‘None of that, not now. We barely have enough time to make the first service.’
‘We could go to second service, couldn’t we?’ – Giddyap Tin Lizzie
In my O’Shaughnessy Chronicles novels, Mary O’Shaughnessy is a devout church-goer. Her husband, Will, attends church mostly to please her. Occasionally, he comes away with a bit of preacher’s wisdom that’s applicable to his life.
Church was important to my grandparents, Elizabeth “Lizzie” and Will Fitzsimons, the real-life inspiration for the fictional Will and Mary O’Shaughnessy. My grandmother’s real-life hometown of Linden, Wisconsin, became in my novels Mary’s fictional hometown of Hinton, Wisconsin. And in Linden is a beautiful old church that is close to my heart, and part of my family’s history.
Linden Methodist Church dates back to my great-great-grandparent’s time. Constructed out of local rock, it was completed in 1851 and still stands today at Main and Church streets in downtown Linden. The architect and builder was Thomas Blake.
One of five children, my grandmother was born in Linden in 1876 and spent her childhood there. After their marriage, my grandparents lived in Mineral Point. Later, they also lived in the southwest Wisconsin communities of Avoca and Ridgeway.
My grandmother’s family were active members at Linden Methodist Church, back to the time of its construction. It became a key element in some of their most important life stories.
My great-great-grandfather, Nicholas Stephens, a hard rock miner drawn to Iowa County’s booming mining industry, arrived in Linden from Cornwall, England in 1837. Sadly, while she was attending aservice at Linden Methodist Church in 1859, my great-great grandmother was told that he had been killed by Indians in British Columbia.
The church’s steeple was added in the 1870s. And in 1882, when my grandmother was six years old, chimes first rang out from its bell tower. Certainly, those hourly chimes are a sound my grandmother must have associated with her childhood.
I am a lover of old things. I write historical fiction, after all.
When I visit Linden today, I think of how in my grandmother’s day such church clocks marked time for everything of importance – the start and end of each school and work day; noontime on a long summer day when children were expected to be home for dinner; its echo on an otherwise silent, snowy winter night.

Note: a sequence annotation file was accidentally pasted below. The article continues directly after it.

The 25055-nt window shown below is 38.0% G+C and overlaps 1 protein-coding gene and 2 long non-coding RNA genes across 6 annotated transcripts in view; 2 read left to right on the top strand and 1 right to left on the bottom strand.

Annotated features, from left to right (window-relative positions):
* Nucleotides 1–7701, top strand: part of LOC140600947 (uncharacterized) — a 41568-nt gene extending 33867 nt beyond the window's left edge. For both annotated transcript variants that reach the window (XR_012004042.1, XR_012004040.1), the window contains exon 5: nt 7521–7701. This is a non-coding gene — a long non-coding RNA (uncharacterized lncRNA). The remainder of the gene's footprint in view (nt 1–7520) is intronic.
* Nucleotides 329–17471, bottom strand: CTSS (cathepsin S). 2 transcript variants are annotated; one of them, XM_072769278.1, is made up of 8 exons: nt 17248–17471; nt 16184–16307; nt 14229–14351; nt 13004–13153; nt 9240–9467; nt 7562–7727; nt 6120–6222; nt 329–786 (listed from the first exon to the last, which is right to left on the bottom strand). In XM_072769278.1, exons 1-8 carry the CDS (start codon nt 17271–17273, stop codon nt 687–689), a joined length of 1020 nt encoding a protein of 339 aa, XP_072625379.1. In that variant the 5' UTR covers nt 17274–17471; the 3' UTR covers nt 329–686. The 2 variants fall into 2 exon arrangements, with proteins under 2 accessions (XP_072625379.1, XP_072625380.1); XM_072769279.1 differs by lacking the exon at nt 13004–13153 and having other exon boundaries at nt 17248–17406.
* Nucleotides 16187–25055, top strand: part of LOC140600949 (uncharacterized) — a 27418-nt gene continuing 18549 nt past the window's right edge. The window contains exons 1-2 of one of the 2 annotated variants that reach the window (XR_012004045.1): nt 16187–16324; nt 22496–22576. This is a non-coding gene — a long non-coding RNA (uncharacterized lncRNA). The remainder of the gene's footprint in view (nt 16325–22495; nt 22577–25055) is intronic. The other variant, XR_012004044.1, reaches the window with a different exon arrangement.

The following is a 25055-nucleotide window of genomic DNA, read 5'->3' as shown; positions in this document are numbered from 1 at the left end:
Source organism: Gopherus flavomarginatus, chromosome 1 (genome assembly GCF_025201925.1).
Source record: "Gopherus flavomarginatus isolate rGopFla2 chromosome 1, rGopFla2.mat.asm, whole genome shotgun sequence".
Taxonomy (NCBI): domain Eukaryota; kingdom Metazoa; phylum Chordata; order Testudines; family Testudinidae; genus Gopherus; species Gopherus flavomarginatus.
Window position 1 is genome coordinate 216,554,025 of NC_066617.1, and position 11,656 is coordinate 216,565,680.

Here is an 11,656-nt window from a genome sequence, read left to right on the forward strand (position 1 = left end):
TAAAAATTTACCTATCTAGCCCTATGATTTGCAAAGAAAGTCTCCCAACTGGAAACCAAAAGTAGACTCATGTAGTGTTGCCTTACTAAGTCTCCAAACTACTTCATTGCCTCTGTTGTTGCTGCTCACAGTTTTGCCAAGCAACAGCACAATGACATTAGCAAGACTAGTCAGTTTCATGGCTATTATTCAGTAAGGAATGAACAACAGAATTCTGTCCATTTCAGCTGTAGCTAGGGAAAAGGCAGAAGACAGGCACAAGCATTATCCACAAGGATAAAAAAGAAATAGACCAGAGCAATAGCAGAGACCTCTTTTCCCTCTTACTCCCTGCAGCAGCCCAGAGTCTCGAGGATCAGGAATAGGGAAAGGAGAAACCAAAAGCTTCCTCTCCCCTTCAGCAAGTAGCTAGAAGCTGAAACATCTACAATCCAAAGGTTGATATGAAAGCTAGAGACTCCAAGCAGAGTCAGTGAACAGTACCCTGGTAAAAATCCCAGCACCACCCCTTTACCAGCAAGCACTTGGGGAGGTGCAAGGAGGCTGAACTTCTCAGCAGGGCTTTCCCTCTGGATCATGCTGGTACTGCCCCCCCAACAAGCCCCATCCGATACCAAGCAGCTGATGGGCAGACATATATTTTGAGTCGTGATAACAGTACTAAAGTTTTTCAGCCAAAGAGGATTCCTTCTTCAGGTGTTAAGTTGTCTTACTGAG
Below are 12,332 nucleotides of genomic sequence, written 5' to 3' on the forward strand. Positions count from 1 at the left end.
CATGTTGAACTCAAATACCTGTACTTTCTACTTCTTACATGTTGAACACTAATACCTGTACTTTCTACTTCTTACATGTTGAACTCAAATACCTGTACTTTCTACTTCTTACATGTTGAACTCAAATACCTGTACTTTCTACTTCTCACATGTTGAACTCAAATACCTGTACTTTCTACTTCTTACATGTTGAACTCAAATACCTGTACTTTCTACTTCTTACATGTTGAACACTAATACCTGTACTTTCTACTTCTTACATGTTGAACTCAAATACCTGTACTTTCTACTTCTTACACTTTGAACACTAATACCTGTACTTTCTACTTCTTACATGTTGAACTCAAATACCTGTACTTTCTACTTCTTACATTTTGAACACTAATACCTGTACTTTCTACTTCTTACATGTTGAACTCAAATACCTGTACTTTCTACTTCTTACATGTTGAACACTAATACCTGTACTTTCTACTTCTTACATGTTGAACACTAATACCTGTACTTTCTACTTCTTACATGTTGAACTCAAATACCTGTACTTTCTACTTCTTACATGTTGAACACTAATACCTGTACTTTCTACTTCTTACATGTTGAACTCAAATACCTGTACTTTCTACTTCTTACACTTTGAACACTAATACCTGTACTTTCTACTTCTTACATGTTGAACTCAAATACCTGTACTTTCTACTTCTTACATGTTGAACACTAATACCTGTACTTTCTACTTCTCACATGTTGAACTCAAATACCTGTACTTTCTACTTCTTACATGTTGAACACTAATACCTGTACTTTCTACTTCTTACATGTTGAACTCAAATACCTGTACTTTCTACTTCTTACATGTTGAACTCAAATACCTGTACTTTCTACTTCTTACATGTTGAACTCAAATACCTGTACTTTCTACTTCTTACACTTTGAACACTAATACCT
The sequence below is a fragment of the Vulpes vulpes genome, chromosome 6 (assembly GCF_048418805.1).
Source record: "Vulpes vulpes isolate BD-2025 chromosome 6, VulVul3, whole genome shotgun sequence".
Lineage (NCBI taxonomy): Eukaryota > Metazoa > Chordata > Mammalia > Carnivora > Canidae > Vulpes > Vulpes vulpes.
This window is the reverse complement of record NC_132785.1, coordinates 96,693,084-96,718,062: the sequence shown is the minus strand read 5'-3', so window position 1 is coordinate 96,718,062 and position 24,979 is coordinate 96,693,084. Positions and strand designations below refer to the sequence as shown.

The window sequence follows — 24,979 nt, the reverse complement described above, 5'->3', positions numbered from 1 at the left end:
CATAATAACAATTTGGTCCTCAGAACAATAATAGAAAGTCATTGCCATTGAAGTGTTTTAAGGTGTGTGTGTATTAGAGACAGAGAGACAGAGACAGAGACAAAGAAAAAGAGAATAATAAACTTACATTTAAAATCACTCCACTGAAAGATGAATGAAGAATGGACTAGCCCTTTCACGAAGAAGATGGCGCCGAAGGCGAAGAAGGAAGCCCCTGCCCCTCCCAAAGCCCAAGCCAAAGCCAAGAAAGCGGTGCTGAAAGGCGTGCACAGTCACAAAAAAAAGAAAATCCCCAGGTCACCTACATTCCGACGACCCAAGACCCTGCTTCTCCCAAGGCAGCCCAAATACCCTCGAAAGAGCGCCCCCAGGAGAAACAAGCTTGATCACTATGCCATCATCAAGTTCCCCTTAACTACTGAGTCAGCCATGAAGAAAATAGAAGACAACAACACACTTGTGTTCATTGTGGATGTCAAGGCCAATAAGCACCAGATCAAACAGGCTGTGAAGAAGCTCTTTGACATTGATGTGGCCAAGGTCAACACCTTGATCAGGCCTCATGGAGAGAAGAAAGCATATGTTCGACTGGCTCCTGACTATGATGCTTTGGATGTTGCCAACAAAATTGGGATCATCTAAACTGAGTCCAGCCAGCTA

Linden Methodist Church has been listed on the National Register of Historical Places since 1978. Today, it remains an active congregation with regular Sunday services.
Sadly, the church clock hasn’t chimed for many years, its mechanism long ago worn out. However, a fund raising effort is currently underway to replace the mechanism, so it may someday ring out again.
My grandmother, Lizzie, was an avid Methodist all her life, beginning in her youth at Linden Methodist Church.
She and my grandfather were married on April 6, 1898, at the Primitive Methodist Church – today the Congregational United Church of Christ — in Mineral Point.
My grandfather was raised Episcopalian, but converted to Methodism when he married my grandmother. His parents were active Episcopal Church members in Mineral Point. He was Sunday School superintendent of the small, rural Plum Grove church when he lived on a farm outside Mineral Point.
I remember when I was young my grandmother participated in all the women’s guilds and activities and never missed a church service, if she was able. She also was an avid supporter of all their anti-drinking campaigns. She read the Bible regularly and also read a little devotional each day, called the Upper Room.
Many of my Stephens ancestors are buried just down the street from Linden Methodist Church, in Linden Cemetery.
Continuing a tradition started by my mother years ago, I and my cousins visit Linden Cemetery every Memorial Day weekend, to put flowers on our ancestors’ graves. We also visit the Mineral Point, Dodgeville, and Ridgeway cemeteries,
On a picturesque Sunday this past spring, I went there with my cousin, Wayne.
Linden Methodist Church and Linden Cemetery are among my favorite places in southwest Wisconsin. They are part of Iowa County’s historical tapestry, that has deeply shaped my life and fed my novels.
If you haven’t read my novels yet, I encourage you to download a free sample chapter. Let me know what you think!